12.04.2008

Mr. DeMille, I'm Ready For My Closeup

Conclusions:

1. It's difficult taking photos of yarn in the dead of night (what's up with these colors?)

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2. Yarn is hard to spin consistently, though it gets a bit easier with practice.

2008-12-04_handspun1.jpg

3. Spinning yarn is addictive.

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I swear this is not turning into a spinning blog, but you have to admit it is pretty darn exciting! These photos are from my very first little mini skein of yarn. It consists of the yarn I spun during the first 2 days of spindle ownership and is approximately 7/8 oz, or nearly 1/2 of the roving sent along with the kit. I only ended up with about 25 yds because of my massively uneven initial spinning. The fiber is Coopworth, and supposedly very easy to learn on. In my (extremely limited) experience the length of the fibers seems extremely long (presumably making the drawing really easy when you are learning.)

I simply spun until the spindle was getting a little unwieldy for me to handle and then plied using the Andean plying method. Andean plying is genius - it allows you to wind the singles in such a way (on your hand no less - very low tech) that when you are done you can ply from both ends of a the single, thus avoiding having to wind the singles into separate balls. Truth be told I was kind of worried about the whole "winding singles into balls" bit. The only problem is that my singles were pretty variable in diameter, especially when comparing the very beginning of the single as compared to the very end, though I was getting a little better at keeping it even by the end. You can see from the photos above that some sections were very balanced, where the two singles were close in size, whereas others were definitely not. The singles were also generally very overspun, and even after plying there was a bit of kink in the yarn. I washed it and dried it flat though, so maybe if I had hung it to dry that would have helped.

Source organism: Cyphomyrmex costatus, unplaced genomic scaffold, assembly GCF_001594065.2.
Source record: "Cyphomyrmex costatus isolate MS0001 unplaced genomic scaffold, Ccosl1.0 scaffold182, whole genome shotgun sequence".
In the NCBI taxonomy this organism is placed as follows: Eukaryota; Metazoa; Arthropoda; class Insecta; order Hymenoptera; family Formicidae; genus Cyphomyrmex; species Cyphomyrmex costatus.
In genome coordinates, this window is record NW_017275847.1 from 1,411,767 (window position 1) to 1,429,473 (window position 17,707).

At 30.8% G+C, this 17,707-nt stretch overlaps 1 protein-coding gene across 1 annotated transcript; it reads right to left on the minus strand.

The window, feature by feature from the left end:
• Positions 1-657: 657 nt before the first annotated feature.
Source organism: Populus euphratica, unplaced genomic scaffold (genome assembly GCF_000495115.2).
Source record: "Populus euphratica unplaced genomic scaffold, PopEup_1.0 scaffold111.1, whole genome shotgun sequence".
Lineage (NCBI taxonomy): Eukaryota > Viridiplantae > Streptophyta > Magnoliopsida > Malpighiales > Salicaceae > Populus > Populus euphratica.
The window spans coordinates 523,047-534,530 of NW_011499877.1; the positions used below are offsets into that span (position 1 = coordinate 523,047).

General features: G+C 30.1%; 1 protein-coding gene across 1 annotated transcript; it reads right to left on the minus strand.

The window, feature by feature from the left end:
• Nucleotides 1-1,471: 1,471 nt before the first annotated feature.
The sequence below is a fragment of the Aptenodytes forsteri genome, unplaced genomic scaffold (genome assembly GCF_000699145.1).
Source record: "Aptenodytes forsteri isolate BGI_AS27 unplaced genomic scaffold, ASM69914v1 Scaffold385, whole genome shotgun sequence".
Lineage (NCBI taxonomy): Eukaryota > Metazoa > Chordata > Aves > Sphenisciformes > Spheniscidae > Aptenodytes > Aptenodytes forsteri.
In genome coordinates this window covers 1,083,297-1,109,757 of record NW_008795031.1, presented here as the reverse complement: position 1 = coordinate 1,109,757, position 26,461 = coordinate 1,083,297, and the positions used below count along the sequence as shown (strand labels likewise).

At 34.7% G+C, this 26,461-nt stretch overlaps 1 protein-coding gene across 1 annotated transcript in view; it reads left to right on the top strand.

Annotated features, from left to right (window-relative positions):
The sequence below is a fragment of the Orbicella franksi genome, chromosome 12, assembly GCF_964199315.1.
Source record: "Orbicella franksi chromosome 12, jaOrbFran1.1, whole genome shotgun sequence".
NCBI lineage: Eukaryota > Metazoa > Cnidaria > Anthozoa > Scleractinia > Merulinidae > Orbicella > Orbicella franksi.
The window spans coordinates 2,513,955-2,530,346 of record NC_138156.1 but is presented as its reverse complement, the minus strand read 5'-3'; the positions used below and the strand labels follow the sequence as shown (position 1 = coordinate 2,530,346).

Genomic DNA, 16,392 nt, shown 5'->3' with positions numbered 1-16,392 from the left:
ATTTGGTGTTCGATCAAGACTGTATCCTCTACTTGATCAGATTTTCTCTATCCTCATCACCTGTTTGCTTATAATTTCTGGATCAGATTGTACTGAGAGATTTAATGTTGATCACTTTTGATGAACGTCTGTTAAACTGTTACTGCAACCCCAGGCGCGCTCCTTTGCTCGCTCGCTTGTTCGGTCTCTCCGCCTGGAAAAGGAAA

This photo is my favorite one. It is the alpha and the omega. (What's more the alpha is joined with the omega because of the Andean plying!)

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I'm already halfway through the rest of the fiber. Good thing the internet allows us to buy things in the middle of the night.

(Next question: so how do you spin hand painted roving so that it doesn't end up looking like mud?)

(PS I turned on the gas. Weak.)

2 Comments:

At 9:45 AM, Blogger Dave said...

The bracelet works wonderfully for smaller amounts. You don't want to get 400 yards wrapped around there, tho, because as you've seen, you're kind of stuck then. That's when the winding into balls part comes in handy, and then bracelet ply the left-overs. Your first yarn does NOT look like a beginner yarn -- very well done!!

 
At 11:28 AM, Blogger Opal said...

i love your first yarn! like dave said it does NOT look like beginner yarn.

that being said, the best way for handpaint roving to come out true to color is to ply it navajo style. if you know how to crochet a chain, it's not that hard. there's also some fantastic youtube tutorials out there. i recommend the one made by rexenne.

or you can just do a lovely single. :)

 

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